A bird-watching warden in the Orkney islands got more than he bargained for on Sunday when he stumbled across an enormous walrus resting on the beach - 2,000 miles away from its home in the Arctic.
The North Ronaldsay Bird Observatory blog said: "Well out of its range, this fantastic beast should be in the Arctic right know and from its scars and markings it appears to be the same individual photographed in the Faroes at the end of February.
"We don't know much about walruses and it could be unwell due to its approachability, but it does however appear to us to be a healthy animal and is presumably fairly tame having never encountered humans before.
"There is one previous Orkney record (in 1984) and about a dozen from Shetland and with many of North Ronaldsay's bays being sheltered, shallow water suiting its feeding habits, it may stick around a while... "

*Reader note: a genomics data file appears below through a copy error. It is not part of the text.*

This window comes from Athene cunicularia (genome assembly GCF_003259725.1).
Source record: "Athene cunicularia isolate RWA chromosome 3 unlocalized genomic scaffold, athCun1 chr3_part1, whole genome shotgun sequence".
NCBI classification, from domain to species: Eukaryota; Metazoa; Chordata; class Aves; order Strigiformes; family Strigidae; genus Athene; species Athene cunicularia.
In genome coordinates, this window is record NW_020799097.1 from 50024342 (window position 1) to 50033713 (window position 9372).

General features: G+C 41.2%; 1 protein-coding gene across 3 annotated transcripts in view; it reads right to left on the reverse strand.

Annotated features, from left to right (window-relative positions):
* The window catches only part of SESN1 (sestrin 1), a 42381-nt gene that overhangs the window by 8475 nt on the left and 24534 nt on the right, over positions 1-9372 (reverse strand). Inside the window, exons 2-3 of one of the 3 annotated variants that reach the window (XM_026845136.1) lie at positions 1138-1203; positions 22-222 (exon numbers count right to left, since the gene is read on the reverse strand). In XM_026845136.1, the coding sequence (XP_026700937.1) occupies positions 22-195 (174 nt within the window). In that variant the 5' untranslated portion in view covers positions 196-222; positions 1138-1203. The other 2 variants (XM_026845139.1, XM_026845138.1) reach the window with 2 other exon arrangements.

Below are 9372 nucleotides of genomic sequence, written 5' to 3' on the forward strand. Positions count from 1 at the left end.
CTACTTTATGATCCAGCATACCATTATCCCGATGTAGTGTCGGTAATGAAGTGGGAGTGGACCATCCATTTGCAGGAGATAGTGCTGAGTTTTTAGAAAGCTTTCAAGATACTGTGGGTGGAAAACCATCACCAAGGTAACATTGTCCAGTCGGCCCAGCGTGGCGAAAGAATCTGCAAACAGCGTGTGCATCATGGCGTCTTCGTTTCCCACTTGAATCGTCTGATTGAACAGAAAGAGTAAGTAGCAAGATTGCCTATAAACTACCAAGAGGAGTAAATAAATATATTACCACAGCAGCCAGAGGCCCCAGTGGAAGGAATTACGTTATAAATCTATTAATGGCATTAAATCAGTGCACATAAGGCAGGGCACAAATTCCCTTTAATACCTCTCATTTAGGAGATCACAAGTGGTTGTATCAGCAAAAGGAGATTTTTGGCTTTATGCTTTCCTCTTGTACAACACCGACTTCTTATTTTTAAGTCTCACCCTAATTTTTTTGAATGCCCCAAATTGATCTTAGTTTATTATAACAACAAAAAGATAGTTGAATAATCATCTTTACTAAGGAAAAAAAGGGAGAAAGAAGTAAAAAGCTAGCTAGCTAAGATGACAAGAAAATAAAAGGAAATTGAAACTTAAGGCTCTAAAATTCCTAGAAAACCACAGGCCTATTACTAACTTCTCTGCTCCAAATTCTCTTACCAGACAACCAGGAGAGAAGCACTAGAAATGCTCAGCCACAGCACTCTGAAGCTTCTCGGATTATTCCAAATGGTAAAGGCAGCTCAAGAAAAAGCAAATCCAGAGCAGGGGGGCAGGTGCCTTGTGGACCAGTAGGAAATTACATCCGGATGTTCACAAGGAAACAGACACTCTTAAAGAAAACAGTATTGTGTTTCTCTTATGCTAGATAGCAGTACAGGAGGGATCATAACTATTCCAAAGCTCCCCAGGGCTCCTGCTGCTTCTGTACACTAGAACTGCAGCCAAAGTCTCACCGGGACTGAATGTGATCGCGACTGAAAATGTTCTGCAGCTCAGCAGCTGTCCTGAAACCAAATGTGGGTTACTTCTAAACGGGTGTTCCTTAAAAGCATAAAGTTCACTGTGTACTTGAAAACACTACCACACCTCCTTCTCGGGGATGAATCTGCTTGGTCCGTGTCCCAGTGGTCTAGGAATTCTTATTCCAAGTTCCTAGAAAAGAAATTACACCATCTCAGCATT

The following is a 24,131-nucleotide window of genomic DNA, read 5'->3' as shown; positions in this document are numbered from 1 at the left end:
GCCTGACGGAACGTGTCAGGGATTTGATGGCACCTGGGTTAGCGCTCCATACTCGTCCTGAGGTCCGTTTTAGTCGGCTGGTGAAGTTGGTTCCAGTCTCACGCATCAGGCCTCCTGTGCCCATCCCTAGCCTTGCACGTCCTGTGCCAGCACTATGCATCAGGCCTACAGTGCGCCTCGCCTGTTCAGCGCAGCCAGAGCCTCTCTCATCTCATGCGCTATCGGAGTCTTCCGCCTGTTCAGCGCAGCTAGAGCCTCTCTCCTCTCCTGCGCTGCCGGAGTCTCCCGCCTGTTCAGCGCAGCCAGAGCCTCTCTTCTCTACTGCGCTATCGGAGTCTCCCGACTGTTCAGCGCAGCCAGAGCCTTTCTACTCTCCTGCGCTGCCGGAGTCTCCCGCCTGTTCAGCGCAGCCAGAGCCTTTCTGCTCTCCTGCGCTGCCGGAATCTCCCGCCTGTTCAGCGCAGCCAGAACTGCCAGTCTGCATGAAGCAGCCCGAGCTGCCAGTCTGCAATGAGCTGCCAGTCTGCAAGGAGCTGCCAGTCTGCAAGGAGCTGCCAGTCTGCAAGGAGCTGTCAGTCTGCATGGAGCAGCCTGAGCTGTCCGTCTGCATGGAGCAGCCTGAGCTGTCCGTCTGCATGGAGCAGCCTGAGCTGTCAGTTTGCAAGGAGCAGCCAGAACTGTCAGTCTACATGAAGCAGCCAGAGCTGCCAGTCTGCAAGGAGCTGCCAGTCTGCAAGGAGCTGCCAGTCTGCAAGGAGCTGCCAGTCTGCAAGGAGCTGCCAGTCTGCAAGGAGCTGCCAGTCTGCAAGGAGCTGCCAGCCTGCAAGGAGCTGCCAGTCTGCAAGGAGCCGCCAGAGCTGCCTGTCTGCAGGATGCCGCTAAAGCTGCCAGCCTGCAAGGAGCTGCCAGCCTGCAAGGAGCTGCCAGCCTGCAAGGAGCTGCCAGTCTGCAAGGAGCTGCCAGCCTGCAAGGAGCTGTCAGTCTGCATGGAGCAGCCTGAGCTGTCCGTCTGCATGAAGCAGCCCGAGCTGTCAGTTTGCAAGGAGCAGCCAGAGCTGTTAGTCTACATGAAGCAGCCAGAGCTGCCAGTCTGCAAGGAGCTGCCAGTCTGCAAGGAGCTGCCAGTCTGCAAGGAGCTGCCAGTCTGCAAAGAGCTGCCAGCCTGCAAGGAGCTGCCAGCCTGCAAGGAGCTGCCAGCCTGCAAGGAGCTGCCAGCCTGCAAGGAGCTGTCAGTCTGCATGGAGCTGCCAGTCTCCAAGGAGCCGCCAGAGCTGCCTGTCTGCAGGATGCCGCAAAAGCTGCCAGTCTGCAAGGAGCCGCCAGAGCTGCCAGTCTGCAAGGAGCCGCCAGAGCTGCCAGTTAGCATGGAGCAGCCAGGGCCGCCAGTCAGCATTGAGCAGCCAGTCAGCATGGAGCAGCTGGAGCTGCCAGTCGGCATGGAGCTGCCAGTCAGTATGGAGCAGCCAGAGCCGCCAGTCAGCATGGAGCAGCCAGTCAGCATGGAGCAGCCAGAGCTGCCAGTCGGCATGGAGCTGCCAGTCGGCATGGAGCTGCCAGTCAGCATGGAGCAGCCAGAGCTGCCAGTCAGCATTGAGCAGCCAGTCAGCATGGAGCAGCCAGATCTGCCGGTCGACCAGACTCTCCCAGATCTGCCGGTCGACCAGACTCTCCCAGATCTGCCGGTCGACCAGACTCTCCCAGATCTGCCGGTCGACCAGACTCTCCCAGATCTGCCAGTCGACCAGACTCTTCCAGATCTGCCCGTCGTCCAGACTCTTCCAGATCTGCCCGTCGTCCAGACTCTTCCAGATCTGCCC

The blog will be kept updated with any further sightings of the walrus.
The long-toothed animals are known for their 'moustache' whiskers and huge bulk, with adult males weighing up to 3,700lb.
Walruses spend a large amount of time resting on the sea ice in the Arctic, where they look for tasty molluscs to eat. Their famous tusks can reach up to one metre (3ft 3in) in length, and weigh up to 12lb.
World's strangest animals
Walrus spotted on beach in Scotland 2,000 miles from home
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